Achilles Surgery in Frisco, TX

Surgery to the Achilles tendon may involve a tendon repair or a tenotomy procedure.

Achilles Tendon Anatomy

Tendons are the soft tissues connecting muscle to bone. The Achilles tendon is the longest tendon in the body and is present behind the ankle, joining the calf muscles with the heel bone. Contraction of the calf muscles tightens the Achilles tendon and pulls the heel, enabling the foot and toe movements necessary for walking, running and jumping.

Achilles Tendon Injury

The Achilles tendon is often injured during sports activities, resulting in an inflammatory condition called tendonitis, which is characterized by swelling and pain. In some cases, severe injury results in a tear or rupture of the Achilles tendon, requiring immediate medical attention.

Causes of Achilles Tendon Injury

The tear or rupture of the Achilles tendon is commonly seen in middle aged men who involve in sports activities. The tendon ruptures due to weakness as a result of advanced age or from sudden bursts of activity during sports such as tennis, badminton and basketball. Having a history of tendonitis, certain diseases such as arthritis and diabetes, or certain antibiotics can make you more susceptible for ruptures.

Symptoms of Achilles Tendon Injury

The classic symptom of an Achilles tendon rupture is the inability to rise up on your toes. You may often experience a “popping” or “snapping” sound with severe pain, swelling and stiffness in the ankle region, followed by bruising of the area. If the tendon is partially torn and not ruptured, pain and swelling may be mild.

Diagnosis of Achilles Tendon Injury

The diagnosis of a torn or ruptured Achilles tendon starts with a physical examination of the affected area, followed by a Thompson test in which the calf muscle is pressed with you lying on your stomach to check whether the tendon is still connected to the heel or not. In certain cases, an ultrasound or MRI scan may be needed for a clear diagnosis.

Treatment of Achilles Tendon Injury

The main objective of treatment is to restore the normal physiology of the Achilles tendon so you can perform your normal activities.

Immediately following a torn or ruptured Achilles tendon you should employ the R.I.C.E. method as follows:

  • Rest the injured part.
  • Ice packs should be applied at the site of injury to prevent swelling.
  • Compress the injured area to prevent swelling.
  • Elevate the injured part to reduce swelling.
Treatment of a torn or ruptured Achilles tendon includes non-surgical or surgical methods. Non-surgical methods involve casting the injured area for six weeks for the ruptured tendon to reattach itself and heal. After removal of the cast, physical therapy is recommended to prevent stiffness and restore lost muscle tone.

Procedure for Achilles Tendon Repair

Surgery may be recommended especially for competitive athletes, those who perform physical work, or in instances where the tendon re-ruptures. Your surgeon will stitch the torn tendon back together with strong sutures. Your surgeon may reinforce the Achilles tendon with other tendons depending on the extent of the tear. If the tendon has avulsed or pulled off the heel bone, your surgeon will reattach the tendon to the heel bone.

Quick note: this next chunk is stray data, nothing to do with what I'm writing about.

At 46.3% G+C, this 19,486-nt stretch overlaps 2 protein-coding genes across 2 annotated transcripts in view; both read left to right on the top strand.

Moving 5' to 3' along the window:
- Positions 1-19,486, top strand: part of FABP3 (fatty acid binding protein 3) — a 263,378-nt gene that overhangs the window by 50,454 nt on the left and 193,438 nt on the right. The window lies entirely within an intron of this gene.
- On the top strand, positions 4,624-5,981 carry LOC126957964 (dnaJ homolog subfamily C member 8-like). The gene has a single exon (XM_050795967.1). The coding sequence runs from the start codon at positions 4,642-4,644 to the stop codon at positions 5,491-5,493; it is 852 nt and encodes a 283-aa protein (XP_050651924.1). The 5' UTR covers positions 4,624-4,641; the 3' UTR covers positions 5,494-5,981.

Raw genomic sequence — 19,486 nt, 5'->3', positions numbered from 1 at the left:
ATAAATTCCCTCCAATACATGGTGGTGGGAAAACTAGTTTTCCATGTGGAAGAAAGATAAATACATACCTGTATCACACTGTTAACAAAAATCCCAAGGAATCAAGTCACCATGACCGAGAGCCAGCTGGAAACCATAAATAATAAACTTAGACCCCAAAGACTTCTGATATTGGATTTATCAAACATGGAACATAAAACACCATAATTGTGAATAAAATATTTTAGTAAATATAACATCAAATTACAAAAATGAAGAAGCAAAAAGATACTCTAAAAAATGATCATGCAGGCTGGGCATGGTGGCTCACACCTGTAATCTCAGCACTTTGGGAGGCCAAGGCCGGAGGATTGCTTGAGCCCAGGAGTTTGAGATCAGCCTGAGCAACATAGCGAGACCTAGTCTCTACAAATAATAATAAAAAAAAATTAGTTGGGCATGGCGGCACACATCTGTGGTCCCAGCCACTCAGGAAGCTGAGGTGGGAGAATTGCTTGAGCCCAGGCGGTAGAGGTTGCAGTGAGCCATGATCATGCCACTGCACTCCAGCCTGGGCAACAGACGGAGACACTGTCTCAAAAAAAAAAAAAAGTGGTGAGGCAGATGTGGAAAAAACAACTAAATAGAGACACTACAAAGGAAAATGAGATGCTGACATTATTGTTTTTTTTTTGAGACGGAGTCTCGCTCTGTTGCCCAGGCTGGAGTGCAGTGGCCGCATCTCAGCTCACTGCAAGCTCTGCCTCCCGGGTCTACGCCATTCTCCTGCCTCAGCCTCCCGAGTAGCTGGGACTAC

Complications of Achilles Tendon Repair

As with all surgical procedures, Achilles tendon repair may be associated with certain complications such as infection, bleeding, nerve injury and blood clots.

Ankle Tenotomy

What is an Ankle Tenotomy?

Ankle tenotomy is a surgical procedure to lengthen the Achilles tendon enabling the ankle to flex upward and allowing the heel to be placed flat on the floor. It is indicated in patients that have an abnormally developed Achilles tendon or one that has become shortened and difficult to stretch. The surgery is done to restore the normal range of motion of the ankle.

What are the Indications for an Ankle Tenotomy?

It is commonly indicated in the treatment of the below conditions when conservative measures such as physical therapy and splinting have failed:

  • Clubfoot: A developmental disorder where the child is born with one or more abnormally short ankle muscles which turn the feet inward. Ankle tenotomy is usually performed after the Ponseti method to treat clubfoot.     
  • Contractures: Muscles become stiff after a period of immobilization

How is an Ankle Tenotomy Procedure Performed?

Ankle tenotomy is performed under local anesthesia. A knife is inserted into the skin at the region of the tendon and cuts are made. As the cut edges draw apart, the tendon lengthens and heals in this position. For more severe cases, your child’s doctor may expose the tendon through an incision under general anesthesia and cut the tendon, which is then joined by sutures to form a lengthened tendon. Casts are then applied with the tendon in the correct anatomic (stretched) position. After two to three weeks, your child’s doctor will remove the cast and order physical therapy to improve ankle strength and keep the tendon stretched.

What are the Complications of Ankle Tenotomy?

As with all surgical procedures, ankle tenotomy may be associated with certain complications such as nerve and blood vessel damage, infection, over-lengthening of the tendon or shortening of the tendon as your child grows which may require a second surgery.